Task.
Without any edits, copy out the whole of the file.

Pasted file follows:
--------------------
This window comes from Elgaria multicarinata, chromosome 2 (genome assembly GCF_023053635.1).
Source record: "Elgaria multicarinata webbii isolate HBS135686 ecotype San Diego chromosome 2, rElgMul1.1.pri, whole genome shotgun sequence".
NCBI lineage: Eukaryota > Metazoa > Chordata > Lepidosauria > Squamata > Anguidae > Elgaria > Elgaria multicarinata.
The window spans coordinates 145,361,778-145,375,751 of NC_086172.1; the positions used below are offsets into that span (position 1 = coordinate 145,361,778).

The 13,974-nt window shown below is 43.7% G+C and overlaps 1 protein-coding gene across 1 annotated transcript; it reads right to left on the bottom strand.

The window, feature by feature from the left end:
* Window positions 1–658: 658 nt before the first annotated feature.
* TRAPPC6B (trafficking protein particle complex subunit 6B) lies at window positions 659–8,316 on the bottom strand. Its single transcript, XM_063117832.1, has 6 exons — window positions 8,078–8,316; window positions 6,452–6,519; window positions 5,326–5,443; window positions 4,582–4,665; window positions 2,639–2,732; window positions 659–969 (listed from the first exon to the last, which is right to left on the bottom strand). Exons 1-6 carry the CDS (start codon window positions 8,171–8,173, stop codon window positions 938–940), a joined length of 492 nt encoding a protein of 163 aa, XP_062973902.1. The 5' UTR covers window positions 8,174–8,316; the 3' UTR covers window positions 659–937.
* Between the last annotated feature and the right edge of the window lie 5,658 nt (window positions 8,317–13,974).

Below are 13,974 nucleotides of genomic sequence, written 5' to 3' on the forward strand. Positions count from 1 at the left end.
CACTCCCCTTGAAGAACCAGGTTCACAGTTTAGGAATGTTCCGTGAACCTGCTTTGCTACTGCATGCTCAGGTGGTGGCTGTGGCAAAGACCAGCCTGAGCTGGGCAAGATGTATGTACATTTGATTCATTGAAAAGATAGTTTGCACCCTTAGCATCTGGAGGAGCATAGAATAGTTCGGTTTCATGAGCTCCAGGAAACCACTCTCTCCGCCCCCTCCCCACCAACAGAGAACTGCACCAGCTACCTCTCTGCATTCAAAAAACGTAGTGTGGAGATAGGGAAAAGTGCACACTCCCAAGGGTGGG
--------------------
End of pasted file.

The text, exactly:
This window comes from Elgaria multicarinata, chromosome 2 (genome assembly GCF_023053635.1).
Source record: "Elgaria multicarinata webbii isolate HBS135686 ecotype San Diego chromosome 2, rElgMul1.1.pri, whole genome shotgun sequence".
NCBI lineage: Eukaryota > Metazoa > Chordata > Lepidosauria > Squamata > Anguidae > Elgaria > Elgaria multicarinata.
The window spans coordinates 145,361,778-145,375,751 of NC_086172.1; the positions used below are offsets into that span (position 1 = coordinate 145,361,778).

The 13,974-nt window shown below is 43.7% G+C and overlaps 1 protein-coding gene across 1 annotated transcript; it reads right to left on the bottom strand.

The window, feature by feature from the left end:
* Window positions 1–658: 658 nt before the first annotated feature.
* TRAPPC6B (trafficking protein particle complex subunit 6B) lies at window positions 659–8,316 on the bottom strand. Its single transcript, XM_063117832.1, has 6 exons — window positions 8,078–8,316; window positions 6,452–6,519; window positions 5,326–5,443; window positions 4,582–4,665; window positions 2,639–2,732; window positions 659–969 (listed from the first exon to the last, which is right to left on the bottom strand). Exons 1-6 carry the CDS (start codon window positions 8,171–8,173, stop codon window positions 938–940), a joined length of 492 nt encoding a protein of 163 aa, XP_062973902.1. The 5' UTR covers window positions 8,174–8,316; the 3' UTR covers window positions 659–937.
* Between the last annotated feature and the right edge of the window lie 5,658 nt (window positions 8,317–13,974).

Below are 13,974 nucleotides of genomic sequence, written 5' to 3' on the forward strand. Positions count from 1 at the left end.
CACTCCCCTTGAAGAACCAGGTTCACAGTTTAGGAATGTTCCGTGAACCTGCTTTGCTACTGCATGCTCAGGTGGTGGCTGTGGCAAAGACCAGCCTGAGCTGGGCAAGATGTATGTACATTTGATTCATTGAAAAGATAGTTTGCACCCTTAGCATCTGGAGGAGCATAGAATAGTTCGGTTTCATGAGCTCCAGGAAACCACTCTCTCCGCCCCCTCCCCACCAACAGAGAACTGCACCAGCTACCTCTCTGCATTCAAAAAACGTAGTGTGGAGATAGGGAAAAGTGCACACTCCCAAGGGTGGG